"We see this is a big opportunity for meaningful reform of the book build system," he said. "Hopefully this is the final nail in the coffin of ASX100 placements."

The ASA is pushing for possible legislative reform, and for boards of directors to steer clear of institutional placements, which Mr Mayne described as a "black box" process that showed no respect for existing shareholders in a company. When it ran the placement, ANZ also offered retail shareholders the opportunity to buy discounted stock through a share purchase plan.

In conversation with investigative journalist Adele Ferguson
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Mr Mayne could not recall another top 10 ASX company since 2010 undertaking an institutional placement. On Friday ANZ revealed there had been a shortfall of almost $800 million, an amount that was picked up by the investment banks, and Mr Mayne said the bank should apologise for not disclosing this fact at the time of the raising in 2015.

"Who on earth thinks they can hide an $800 million shortfall – the biggest shortfall in Australian history? Come on."

Clancy Yeates writes on business specialising in financial services. Clancy is based in our Sydney newsroom.


Interesting Articles:

 Oct 20 2014 at 7:46 PM
Updated Oct 22 2014 at 5:13 AM

Employee on murder charge is no banker: ANZ

ANZ Bank has clarified that Kyle Zandipour is not an investment bank with the financial group, but based in a call centre.

by Rachel Nickless
ANZ Banking Group says the so-called ANZ “investment banker" charged with murder on the weekend has a far more junior role at the bank than the media and his lawyer suggested.

Kyle Zandipour, 27, was charged on Sunday over the violent death of 21-year-old university student Joshua Hardy. After an altercation inside a St Kilda Rd McDonald’s restaurant in Melbourne late on Friday, Mr Hardy was brutally attacked and died in the early hours of Saturday.

Mr Zanipour’s lawyer George Defteros reportedly described Mr Zandipour as an ANZ “investment banker" in court on Sunday, but the bank’s spokesman Stephen Ries told The Australian Financial Review he was “absolutely not an investment banker", but rather worked in an in-bound call centre role in small business sales.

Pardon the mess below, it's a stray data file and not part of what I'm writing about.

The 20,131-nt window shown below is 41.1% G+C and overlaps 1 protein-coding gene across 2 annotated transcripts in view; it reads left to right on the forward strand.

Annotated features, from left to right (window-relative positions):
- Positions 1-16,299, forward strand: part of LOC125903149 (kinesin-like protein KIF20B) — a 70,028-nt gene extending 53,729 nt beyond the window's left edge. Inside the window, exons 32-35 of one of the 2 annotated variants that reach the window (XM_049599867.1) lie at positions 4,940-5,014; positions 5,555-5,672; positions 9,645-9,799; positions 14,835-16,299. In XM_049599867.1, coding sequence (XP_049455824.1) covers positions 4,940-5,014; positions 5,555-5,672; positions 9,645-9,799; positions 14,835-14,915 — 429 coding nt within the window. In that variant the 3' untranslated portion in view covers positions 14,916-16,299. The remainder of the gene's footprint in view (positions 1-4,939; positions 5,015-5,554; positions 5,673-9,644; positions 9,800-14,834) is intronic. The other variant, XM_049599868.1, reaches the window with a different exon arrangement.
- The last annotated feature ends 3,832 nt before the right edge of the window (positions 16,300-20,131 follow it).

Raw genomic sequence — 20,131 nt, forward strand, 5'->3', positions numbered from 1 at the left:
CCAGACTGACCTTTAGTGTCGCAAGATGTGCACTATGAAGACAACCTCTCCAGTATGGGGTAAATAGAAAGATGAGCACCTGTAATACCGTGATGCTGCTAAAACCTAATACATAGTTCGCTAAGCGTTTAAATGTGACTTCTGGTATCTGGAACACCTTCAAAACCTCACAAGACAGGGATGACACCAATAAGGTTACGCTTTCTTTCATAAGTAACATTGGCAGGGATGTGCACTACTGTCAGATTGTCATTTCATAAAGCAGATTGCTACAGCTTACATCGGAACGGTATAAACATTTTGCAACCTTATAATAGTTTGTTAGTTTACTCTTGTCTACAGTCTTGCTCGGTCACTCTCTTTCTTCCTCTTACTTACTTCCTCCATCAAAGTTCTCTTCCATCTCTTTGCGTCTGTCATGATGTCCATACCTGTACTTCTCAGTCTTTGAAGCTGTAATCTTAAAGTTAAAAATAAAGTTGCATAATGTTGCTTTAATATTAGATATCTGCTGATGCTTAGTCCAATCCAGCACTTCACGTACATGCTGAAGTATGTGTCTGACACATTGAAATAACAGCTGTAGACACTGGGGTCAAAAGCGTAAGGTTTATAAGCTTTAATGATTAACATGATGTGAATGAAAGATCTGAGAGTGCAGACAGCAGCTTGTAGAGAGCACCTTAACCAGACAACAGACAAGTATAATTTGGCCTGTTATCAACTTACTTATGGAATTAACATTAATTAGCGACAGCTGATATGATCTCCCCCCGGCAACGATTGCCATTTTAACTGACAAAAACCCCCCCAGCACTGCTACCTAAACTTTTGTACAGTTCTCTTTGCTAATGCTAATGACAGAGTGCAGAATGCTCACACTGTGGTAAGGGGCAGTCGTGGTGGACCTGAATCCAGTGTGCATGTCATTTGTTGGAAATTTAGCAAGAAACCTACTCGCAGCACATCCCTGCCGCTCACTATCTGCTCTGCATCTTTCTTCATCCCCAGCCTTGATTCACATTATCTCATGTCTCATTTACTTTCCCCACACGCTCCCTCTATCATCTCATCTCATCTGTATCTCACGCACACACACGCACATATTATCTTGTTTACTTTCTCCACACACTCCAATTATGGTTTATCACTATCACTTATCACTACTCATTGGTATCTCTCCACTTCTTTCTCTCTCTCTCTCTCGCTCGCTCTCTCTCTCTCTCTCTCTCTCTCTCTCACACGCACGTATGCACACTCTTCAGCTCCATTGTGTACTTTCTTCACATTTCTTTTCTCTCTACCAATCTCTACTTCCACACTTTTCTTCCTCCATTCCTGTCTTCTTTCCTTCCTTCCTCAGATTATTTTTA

Mr Defteros has since clarified to the Financial Review that his client is a “small business investment consultant" for ANZ.

Mr Ries said  “it’s too early to comment on Mr Zandipour’s employment status with ANZ given he is now the subject of criminal charges currently before the courts".

Mr Defteros said his client would not be required to enter a plea until a committal hearing, but he was pleading not guilty to murder. Mr Zandipour has been remanded in custody to appear in court again on October 24.

ANZ bank chief Mike Smith paid $9.7 MILLION for just three months' work - or 123 times the average Australian wage
•Mike Smith took home 'grand total remuneration' of $9,712,312 in 2016
•This included cash bonus of $2.4 million, termination pay of $1.35 million
•Paid huge sum for working just three months as CEO in financial year 2016
•Rewarded with $3.9 million in performance even though profit fell 18.3 %
•English-born banker has received $100 million from ANZ since 2007

By Stephen Johnson For Daily Mail Australia

Published: 20:09 EDT, 7 November 2016 | Updated: 00:19 EDT, 8 November 2016

Former ANZ bank chief executive Mike Smith took home $9.7 million, or 123 times an average Australian full-time annual salary, for doing just three months' work.

The English-born banker was paid $105,569 a day for turning up at his old Melbourne office from October 1 to December 31 last year before going on gardening leave for six months.

His 'grand total remuneration', which included a cash bonus of $2.4 million and termination benefits of $1.35 million, were outlined in ANZ's annual report for financial year 2016, released on Monday.

Former ANZ chief executive Mike Smith (pictured) was paid $9.7 million in the 2016 financial year, ending on September 30, despite only turning up for work for three of those months